The story behind Red Bull Air Race’s presence in Porto’s historic centre.
“Porto is a historical place with a lot of heritage, but the host city wanted to be seen as an innovative place,” explains Erich Wolf, the Red Bull Air Race general manager. “That’s what we provide.”
The event last visited Porto from 2007 through to 2009, proving popular with fans as they lined the riverbanks to witness the race. This weekend’s return is no different, with a total of 850,000 visitors cheering for the 14 propeller-driven machines.
To keep spectators and pilots safe, the entrance speed has been reduced. “It’s a very narrow place here,” explains Wolf, “so we ran simulations to calculate what the theoretical impact point of an out-of-control aircraft would be. Hitting a spectator is a no go, so we needed to reduce the entrance speed to 180 knots.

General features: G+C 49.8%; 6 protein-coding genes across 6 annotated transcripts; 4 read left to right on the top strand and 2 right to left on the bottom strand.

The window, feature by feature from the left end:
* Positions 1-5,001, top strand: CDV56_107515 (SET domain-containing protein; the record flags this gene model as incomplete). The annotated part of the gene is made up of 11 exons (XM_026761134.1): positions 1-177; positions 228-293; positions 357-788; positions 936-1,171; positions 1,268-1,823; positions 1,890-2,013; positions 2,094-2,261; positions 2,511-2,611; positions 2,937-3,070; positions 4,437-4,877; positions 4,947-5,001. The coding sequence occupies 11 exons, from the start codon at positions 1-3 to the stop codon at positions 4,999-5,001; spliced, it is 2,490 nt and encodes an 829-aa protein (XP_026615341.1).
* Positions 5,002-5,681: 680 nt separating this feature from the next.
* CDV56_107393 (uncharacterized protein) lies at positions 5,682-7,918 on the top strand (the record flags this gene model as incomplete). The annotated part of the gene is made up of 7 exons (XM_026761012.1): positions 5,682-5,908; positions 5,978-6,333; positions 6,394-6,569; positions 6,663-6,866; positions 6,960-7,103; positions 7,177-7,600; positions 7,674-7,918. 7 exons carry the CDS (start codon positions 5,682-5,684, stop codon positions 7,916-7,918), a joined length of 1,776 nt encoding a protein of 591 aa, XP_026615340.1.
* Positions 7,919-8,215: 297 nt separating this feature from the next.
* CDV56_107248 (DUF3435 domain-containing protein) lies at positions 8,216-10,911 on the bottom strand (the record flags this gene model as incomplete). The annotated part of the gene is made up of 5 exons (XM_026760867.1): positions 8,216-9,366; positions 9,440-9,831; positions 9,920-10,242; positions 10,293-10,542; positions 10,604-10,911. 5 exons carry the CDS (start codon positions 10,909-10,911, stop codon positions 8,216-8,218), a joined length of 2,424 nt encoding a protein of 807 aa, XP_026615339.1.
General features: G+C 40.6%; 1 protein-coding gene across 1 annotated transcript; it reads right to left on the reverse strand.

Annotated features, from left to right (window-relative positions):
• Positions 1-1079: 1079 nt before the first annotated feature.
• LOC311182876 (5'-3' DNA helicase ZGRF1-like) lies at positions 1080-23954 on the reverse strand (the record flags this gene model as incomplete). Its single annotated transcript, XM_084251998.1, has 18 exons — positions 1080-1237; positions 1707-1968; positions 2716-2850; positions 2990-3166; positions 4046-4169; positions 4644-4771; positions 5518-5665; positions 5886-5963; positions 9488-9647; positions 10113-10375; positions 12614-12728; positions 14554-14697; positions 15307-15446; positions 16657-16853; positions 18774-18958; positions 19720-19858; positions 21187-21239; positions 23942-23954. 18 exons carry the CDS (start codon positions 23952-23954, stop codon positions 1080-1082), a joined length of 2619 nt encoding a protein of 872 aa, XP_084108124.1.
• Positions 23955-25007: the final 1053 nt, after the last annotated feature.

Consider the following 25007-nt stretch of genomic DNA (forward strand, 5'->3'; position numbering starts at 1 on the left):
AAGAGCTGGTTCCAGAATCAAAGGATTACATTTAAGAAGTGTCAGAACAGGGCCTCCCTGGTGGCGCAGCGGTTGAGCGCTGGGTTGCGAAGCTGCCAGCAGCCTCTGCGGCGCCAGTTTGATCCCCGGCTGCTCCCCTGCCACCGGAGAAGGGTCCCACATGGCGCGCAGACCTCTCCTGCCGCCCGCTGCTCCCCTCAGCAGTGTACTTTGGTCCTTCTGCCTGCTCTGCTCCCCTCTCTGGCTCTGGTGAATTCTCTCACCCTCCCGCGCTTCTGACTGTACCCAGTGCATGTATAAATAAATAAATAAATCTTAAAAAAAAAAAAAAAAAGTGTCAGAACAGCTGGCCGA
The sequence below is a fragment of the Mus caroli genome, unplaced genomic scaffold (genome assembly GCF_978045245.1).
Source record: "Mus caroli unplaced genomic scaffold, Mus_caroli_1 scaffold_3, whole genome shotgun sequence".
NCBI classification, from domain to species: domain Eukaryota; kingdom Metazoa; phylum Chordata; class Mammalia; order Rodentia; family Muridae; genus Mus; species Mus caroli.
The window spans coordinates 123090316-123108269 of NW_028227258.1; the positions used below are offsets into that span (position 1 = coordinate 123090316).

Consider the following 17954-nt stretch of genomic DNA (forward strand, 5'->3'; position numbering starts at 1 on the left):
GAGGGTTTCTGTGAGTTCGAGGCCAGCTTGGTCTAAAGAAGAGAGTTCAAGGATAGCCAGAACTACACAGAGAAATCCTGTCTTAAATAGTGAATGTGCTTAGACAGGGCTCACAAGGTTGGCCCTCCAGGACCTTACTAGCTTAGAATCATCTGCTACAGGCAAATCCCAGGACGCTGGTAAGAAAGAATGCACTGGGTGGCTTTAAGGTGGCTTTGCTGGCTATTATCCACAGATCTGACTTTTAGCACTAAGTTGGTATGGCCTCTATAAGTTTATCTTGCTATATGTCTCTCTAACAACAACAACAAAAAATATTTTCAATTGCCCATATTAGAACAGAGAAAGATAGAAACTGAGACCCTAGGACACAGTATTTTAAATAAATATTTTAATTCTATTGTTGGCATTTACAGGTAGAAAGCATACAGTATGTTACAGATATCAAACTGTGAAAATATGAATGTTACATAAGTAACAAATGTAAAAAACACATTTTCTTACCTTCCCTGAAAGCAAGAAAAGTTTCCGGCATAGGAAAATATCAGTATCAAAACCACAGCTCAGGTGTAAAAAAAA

“We’re also staying well within a 150-meter safety line and avoiding certain turns where the theoretical impact point would lead us to the public area.”
That’s protecting people and buildings from a potential crash, but how about a less tangible impact – pollution?
“We’re not producing a lot of pollution compared to other emitters,” says Wolf. “But we’re planning for the future and are doing some research in regards to what’s in the fuel, to try and reduce pollution.
“Thinking well beyond that, there are several electrical engine projects going on globally and we’re observing that very carefully.”
Red Bull Air Race light aviation technology versus Porto’s timeless panorama – a bold association, but one that combines the best of both worlds.